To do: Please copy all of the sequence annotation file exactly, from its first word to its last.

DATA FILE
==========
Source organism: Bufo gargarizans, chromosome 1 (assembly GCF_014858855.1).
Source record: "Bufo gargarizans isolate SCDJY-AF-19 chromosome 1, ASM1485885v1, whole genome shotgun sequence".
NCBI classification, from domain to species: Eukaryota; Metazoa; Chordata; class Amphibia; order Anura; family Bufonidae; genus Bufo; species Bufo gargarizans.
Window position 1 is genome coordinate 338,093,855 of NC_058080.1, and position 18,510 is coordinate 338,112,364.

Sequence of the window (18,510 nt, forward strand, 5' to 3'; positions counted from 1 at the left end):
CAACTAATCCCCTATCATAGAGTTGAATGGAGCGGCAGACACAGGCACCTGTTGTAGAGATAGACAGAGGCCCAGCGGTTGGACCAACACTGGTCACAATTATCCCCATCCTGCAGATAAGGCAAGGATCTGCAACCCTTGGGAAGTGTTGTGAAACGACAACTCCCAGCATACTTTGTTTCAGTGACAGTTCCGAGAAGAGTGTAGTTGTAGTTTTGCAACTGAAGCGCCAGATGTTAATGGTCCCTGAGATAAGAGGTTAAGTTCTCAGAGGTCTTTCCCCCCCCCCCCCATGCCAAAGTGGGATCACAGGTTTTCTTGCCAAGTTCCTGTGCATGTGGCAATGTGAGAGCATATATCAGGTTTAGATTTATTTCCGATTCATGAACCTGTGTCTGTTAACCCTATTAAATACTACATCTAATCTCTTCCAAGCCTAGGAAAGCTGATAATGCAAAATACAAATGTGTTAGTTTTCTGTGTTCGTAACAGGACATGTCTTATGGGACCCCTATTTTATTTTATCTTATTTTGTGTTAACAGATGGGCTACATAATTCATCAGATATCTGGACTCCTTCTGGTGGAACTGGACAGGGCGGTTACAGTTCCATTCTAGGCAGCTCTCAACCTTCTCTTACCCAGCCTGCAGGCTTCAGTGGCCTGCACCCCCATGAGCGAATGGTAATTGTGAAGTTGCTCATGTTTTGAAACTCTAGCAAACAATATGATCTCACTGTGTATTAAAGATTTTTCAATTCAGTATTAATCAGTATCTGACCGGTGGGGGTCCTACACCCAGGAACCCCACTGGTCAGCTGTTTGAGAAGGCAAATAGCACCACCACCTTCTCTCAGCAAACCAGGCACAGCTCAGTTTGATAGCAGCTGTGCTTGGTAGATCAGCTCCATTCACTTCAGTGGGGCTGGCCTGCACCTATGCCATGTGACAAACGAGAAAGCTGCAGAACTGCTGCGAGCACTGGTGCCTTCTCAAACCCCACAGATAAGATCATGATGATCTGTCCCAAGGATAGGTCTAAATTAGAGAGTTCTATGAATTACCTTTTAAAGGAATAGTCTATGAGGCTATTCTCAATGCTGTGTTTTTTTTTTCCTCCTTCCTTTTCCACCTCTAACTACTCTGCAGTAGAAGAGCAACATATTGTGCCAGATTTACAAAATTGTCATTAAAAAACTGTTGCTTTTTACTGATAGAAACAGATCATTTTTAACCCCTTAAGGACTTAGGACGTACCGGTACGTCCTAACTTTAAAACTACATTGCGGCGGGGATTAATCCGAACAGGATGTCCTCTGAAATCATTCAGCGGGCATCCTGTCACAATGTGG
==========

Source organism: Bufo gargarizans, chromosome 1 (assembly GCF_014858855.1).
Source record: "Bufo gargarizans isolate SCDJY-AF-19 chromosome 1, ASM1485885v1, whole genome shotgun sequence".
NCBI classification, from domain to species: Eukaryota; Metazoa; Chordata; class Amphibia; order Anura; family Bufonidae; genus Bufo; species Bufo gargarizans.
Window position 1 is genome coordinate 338,093,855 of NC_058080.1, and position 18,510 is coordinate 338,112,364.

Sequence of the window (18,510 nt, forward strand, 5' to 3'; positions counted from 1 at the left end):
CAACTAATCCCCTATCATAGAGTTGAATGGAGCGGCAGACACAGGCACCTGTTGTAGAGATAGACAGAGGCCCAGCGGTTGGACCAACACTGGTCACAATTATCCCCATCCTGCAGATAAGGCAAGGATCTGCAACCCTTGGGAAGTGTTGTGAAACGACAACTCCCAGCATACTTTGTTTCAGTGACAGTTCCGAGAAGAGTGTAGTTGTAGTTTTGCAACTGAAGCGCCAGATGTTAATGGTCCCTGAGATAAGAGGTTAAGTTCTCAGAGGTCTTTCCCCCCCCCCCCCATGCCAAAGTGGGATCACAGGTTTTCTTGCCAAGTTCCTGTGCATGTGGCAATGTGAGAGCATATATCAGGTTTAGATTTATTTCCGATTCATGAACCTGTGTCTGTTAACCCTATTAAATACTACATCTAATCTCTTCCAAGCCTAGGAAAGCTGATAATGCAAAATACAAATGTGTTAGTTTTCTGTGTTCGTAACAGGACATGTCTTATGGGACCCCTATTTTATTTTATCTTATTTTGTGTTAACAGATGGGCTACATAATTCATCAGATATCTGGACTCCTTCTGGTGGAACTGGACAGGGCGGTTACAGTTCCATTCTAGGCAGCTCTCAACCTTCTCTTACCCAGCCTGCAGGCTTCAGTGGCCTGCACCCCCATGAGCGAATGGTAATTGTGAAGTTGCTCATGTTTTGAAACTCTAGCAAACAATATGATCTCACTGTGTATTAAAGATTTTTCAATTCAGTATTAATCAGTATCTGACCGGTGGGGGTCCTACACCCAGGAACCCCACTGGTCAGCTGTTTGAGAAGGCAAATAGCACCACCACCTTCTCTCAGCAAACCAGGCACAGCTCAGTTTGATAGCAGCTGTGCTTGGTAGATCAGCTCCATTCACTTCAGTGGGGCTGGCCTGCACCTATGCCATGTGACAAACGAGAAAGCTGCAGAACTGCTGCGAGCACTGGTGCCTTCTCAAACCCCACAGATAAGATCATGATGATCTGTCCCAAGGATAGGTCTAAATTAGAGAGTTCTATGAATTACCTTTTAAAGGAATAGTCTATGAGGCTATTCTCAATGCTGTGTTTTTTTTTTCCTCCTTCCTTTTCCACCTCTAACTACTCTGCAGTAGAAGAGCAACATATTGTGCCAGATTTACAAAATTGTCATTAAAAAACTGTTGCTTTTTACTGATAGAAACAGATCATTTTTAACCCCTTAAGGACTTAGGACGTACCGGTACGTCCTAACTTTAAAACTACATTGCGGCGGGGATTAATCCGAACAGGATGTCCTCTGAAATCATTCAGCGGGCATCCTGTCACAATGTGG